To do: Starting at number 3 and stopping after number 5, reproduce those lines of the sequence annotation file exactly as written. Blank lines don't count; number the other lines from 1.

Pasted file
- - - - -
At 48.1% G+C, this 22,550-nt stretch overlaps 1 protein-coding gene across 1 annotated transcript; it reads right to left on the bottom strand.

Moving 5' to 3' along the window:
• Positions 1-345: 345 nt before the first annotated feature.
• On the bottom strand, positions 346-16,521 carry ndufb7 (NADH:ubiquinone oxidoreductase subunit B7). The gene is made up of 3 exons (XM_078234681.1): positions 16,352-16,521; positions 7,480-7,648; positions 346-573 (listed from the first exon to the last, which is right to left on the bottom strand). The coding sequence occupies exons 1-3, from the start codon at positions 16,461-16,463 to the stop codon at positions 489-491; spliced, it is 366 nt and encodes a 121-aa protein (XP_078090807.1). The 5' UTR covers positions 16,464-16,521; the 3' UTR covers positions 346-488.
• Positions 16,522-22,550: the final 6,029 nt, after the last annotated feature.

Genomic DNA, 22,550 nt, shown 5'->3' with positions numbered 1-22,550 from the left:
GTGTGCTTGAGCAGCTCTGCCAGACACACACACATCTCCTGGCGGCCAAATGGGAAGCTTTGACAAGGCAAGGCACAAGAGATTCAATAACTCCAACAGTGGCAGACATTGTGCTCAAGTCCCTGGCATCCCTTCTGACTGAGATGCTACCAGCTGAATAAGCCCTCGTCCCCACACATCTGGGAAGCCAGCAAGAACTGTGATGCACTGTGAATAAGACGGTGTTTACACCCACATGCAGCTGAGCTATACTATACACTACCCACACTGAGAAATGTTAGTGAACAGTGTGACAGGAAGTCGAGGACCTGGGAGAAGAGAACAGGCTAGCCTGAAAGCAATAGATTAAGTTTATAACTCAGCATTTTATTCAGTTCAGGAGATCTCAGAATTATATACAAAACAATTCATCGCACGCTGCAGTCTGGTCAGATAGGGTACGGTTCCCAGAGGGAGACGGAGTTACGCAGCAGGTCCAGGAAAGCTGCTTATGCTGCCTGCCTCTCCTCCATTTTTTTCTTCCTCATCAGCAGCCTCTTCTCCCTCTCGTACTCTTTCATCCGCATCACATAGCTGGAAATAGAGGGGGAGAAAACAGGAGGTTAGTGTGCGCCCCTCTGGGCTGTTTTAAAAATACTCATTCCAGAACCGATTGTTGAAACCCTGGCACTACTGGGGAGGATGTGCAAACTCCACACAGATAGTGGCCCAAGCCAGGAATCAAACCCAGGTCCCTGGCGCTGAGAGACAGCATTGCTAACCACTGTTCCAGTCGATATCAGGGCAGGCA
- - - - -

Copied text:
• Positions 1-345: 345 nt before the first annotated feature.
• On the bottom strand, positions 346-16,521 carry ndufb7 (NADH:ubiquinone oxidoreductase subunit B7). The gene is made up of 3 exons (XM_078234681.1): positions 16,352-16,521; positions 7,480-7,648; positions 346-573 (listed from the first exon to the last, which is right to left on the bottom strand). The coding sequence occupies exons 1-3, from the start codon at positions 16,461-16,463 to the stop codon at positions 489-491; spliced, it is 366 nt and encodes a 121-aa protein (XP_078090807.1). The 5' UTR covers positions 16,464-16,521; the 3' UTR covers positions 346-488.
• Positions 16,522-22,550: the final 6,029 nt, after the last annotated feature.